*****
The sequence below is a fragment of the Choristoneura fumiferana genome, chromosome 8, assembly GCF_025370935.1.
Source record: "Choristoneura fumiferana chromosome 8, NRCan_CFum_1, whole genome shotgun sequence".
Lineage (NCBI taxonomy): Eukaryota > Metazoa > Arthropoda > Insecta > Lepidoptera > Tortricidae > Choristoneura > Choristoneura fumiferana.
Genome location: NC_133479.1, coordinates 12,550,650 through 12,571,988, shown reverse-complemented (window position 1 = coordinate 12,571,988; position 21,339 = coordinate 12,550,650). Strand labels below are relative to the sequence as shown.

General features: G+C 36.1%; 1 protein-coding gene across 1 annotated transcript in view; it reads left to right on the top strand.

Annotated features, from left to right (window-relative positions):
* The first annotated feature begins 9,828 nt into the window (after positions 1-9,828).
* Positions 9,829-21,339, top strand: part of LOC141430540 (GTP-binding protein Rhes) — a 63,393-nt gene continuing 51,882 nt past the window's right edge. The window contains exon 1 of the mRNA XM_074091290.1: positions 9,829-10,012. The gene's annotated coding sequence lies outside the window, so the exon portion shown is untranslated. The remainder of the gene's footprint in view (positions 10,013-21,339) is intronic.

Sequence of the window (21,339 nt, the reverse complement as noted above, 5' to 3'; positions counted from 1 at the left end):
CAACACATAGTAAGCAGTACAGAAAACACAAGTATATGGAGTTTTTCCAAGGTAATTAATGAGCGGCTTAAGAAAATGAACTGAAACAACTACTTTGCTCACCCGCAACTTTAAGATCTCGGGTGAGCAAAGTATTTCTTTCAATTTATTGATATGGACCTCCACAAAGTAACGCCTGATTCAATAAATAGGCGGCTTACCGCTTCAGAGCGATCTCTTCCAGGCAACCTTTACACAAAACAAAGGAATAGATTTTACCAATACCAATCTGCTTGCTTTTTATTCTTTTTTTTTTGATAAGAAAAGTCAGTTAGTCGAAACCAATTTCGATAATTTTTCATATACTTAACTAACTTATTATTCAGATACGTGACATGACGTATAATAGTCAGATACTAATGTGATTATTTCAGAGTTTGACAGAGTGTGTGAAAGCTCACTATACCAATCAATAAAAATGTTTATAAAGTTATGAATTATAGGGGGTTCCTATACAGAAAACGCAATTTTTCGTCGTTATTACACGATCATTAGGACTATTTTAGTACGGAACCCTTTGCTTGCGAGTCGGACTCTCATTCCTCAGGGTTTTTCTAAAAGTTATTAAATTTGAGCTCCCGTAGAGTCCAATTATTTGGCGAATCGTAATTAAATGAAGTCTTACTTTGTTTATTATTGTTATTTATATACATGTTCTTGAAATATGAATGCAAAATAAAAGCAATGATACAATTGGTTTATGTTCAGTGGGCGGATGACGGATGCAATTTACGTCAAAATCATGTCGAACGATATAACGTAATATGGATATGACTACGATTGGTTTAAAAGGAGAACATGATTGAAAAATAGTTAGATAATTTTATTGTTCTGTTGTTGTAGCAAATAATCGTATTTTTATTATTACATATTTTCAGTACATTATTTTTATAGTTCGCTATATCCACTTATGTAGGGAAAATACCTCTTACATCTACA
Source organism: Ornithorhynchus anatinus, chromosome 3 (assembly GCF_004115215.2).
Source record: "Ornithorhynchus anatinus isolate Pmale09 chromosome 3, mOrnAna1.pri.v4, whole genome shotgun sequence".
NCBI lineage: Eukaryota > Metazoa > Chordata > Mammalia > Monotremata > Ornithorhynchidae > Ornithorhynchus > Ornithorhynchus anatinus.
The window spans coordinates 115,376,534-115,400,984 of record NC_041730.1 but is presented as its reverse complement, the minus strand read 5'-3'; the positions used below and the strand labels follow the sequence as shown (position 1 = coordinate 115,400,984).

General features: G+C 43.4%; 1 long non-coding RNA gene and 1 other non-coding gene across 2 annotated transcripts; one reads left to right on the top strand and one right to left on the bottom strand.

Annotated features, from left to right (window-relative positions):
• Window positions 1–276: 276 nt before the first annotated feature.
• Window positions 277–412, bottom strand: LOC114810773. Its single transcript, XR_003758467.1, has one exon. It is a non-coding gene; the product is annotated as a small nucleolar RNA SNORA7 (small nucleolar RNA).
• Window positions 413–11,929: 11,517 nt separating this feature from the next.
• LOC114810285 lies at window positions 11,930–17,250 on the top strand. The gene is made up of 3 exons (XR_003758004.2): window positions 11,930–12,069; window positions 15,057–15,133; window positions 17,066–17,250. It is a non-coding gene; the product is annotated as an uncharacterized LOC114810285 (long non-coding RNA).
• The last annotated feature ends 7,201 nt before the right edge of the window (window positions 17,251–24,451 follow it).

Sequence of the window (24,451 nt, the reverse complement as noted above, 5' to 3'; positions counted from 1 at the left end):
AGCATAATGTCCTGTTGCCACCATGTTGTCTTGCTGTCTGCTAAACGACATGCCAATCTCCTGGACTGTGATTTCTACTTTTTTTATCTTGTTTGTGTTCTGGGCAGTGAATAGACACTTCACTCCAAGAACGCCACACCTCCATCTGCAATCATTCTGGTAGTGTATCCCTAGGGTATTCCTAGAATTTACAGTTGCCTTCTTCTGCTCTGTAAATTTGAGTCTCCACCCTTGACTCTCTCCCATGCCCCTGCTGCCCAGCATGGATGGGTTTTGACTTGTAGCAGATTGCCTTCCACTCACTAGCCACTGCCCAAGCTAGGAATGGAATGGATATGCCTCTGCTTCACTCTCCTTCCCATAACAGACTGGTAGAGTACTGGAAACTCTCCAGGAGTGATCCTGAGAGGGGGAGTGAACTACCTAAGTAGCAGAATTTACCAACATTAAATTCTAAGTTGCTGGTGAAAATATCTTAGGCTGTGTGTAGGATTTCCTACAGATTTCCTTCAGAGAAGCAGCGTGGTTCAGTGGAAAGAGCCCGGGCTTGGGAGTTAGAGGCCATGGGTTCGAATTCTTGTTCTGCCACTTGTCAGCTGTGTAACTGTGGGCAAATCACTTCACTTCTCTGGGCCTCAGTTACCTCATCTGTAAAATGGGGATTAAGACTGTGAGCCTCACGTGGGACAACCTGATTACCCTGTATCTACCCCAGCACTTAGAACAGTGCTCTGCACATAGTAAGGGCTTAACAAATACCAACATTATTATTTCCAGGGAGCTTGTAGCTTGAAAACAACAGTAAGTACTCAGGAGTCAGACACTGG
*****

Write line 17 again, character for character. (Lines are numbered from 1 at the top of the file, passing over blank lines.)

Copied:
• Window positions 1–276: 276 nt before the first annotated feature.